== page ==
To combine two shapes into one image, we are going to use the “Weld” feature. The “Weld” feature is normally used to combining two overlapping images into one image, but it can also be used to effectively group two non-overlapping images into one image. First, select both rectangles again so that they are grouped together and drag them above the pennant image. Make sure they are not touching or overlapping the pennant image.
On the right-hand side of the screen, you can see on the image toolbar in the “Layers” tab that both images are selected because they both are highlighted in gray. Select the “Weld” button.
Once the process is complete, you will now see in the toolbar that both images have been combined into a single “welded image.”
Select the welded image and drag it back down onto the pennant image.
Now that the images are overlapping, we can use the “Slice” feature. Select both the pennant image and the welded image (click + shift + click). You can see in the image toolbar in the “Layers” tab that both images have been selected because they are highlighted gray. Next, select the “Slice” button.
Once the slice is complete, you will see cut lines on the pennant image in the shape of the welded rectangles image. In the image toolbar, under the “Layers” tab you can see that there are now three images. This is the slightly confusing part about the “Slice” feature. Just like if you were cutting out these holes using real paper and a stencil, the Design Space software saves all of the pieces and scraps of the cut.
To see all of these pieces, select the purple rectangle image and drag it away from the pennant. Underneath, there will be the gray rectangle image, which can also be dragged away from the pennant. Now you can see exactly how the slicing was done with the two original images that left behind the hole in the pennant that we wanted.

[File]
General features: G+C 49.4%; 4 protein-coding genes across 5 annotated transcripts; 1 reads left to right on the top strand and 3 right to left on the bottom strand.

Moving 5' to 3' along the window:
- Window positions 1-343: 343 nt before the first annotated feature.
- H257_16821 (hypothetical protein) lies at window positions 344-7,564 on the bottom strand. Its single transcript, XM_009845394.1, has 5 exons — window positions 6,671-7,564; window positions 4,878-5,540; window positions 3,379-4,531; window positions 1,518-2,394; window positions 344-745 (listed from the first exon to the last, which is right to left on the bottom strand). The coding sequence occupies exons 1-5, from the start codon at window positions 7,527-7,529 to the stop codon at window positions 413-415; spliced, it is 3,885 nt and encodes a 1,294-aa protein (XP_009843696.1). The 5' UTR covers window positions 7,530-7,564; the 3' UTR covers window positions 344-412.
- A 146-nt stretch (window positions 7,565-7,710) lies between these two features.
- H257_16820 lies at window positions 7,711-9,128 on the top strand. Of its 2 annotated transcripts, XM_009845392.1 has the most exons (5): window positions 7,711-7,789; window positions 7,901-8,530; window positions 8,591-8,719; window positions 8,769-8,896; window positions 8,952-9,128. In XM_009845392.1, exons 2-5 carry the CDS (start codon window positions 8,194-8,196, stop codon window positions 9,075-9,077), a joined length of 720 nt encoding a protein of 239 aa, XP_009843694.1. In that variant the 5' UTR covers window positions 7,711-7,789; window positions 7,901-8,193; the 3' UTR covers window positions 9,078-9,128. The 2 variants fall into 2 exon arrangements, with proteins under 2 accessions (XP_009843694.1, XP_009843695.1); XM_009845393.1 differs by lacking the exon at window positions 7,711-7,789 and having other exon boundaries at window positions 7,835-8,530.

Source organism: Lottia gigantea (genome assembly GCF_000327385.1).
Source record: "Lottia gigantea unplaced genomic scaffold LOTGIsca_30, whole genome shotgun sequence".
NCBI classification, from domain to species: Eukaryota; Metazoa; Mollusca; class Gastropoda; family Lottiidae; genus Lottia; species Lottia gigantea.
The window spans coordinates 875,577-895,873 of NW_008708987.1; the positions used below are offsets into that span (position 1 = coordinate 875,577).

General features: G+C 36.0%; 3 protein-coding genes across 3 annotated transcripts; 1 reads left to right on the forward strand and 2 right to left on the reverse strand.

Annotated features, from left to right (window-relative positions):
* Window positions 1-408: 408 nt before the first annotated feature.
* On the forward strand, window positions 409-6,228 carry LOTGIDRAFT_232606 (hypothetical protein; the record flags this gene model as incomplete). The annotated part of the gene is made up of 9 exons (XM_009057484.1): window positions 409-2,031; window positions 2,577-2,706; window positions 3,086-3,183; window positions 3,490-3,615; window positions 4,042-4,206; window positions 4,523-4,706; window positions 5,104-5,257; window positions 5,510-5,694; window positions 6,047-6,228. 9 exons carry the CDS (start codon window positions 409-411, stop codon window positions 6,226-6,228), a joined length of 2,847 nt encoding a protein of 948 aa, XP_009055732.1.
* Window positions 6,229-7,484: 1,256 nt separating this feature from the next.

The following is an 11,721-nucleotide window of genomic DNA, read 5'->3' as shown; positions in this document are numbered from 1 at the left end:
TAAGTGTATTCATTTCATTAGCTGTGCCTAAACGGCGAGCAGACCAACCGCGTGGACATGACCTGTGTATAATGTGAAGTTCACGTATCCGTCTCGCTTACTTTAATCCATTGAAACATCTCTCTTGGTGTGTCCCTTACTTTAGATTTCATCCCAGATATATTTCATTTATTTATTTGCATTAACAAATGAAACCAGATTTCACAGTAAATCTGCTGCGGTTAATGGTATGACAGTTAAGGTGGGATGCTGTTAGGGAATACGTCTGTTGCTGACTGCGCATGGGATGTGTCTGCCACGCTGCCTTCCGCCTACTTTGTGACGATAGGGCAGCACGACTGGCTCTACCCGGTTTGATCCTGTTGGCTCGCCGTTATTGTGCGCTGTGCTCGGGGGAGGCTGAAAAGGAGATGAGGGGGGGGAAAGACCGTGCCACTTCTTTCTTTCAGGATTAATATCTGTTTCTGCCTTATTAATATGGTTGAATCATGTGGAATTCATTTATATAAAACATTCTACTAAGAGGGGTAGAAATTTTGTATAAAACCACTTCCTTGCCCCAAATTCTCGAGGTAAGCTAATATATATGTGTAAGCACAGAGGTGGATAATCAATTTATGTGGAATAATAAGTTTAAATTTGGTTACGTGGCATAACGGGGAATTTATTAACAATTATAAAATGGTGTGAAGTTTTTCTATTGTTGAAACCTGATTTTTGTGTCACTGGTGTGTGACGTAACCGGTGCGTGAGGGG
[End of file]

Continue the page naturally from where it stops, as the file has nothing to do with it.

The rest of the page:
Since we only want the pennant image, the other two sliced pieces can be deleted. Click on one of the images and select the “X” icon to delete it.
Now we are left with the pennant image with the holes cut out for the ribbon. Our design is complete and it’s time to cut it out!
The Cricut Explore can cut out designs from a 12” x 12” area or a 12” x 24” area. For a basic project like this, the 12” x 12” mat is the best option and will fit a standard piece of scrapbook paper. To make sure we get the most out of our paper, we need to try and fit as many of the pennant images into the cutting space as possible. Design Space has a feature that allows you to duplicate an image before you cut, but this feature doesn’t allow for space saving.
First we need to define our canvas, or our cutting area, for this project. On the left-hand side of the screen, click on “Set Canvas” to open the canvas menu.
Within this menu, you can choose from a variety of different “canvases” for your projects. Since we want to set up the cutting mat for space saving, select the “Basic Canvas” button.
Back on the main design space workspace, there is now a white outlined area representing the canvas. On the right-hand side toolbar, under the “Canvas” tab, make sure the type is set to “rectangle” and the dimensions match the cutting mat (12” x 12”).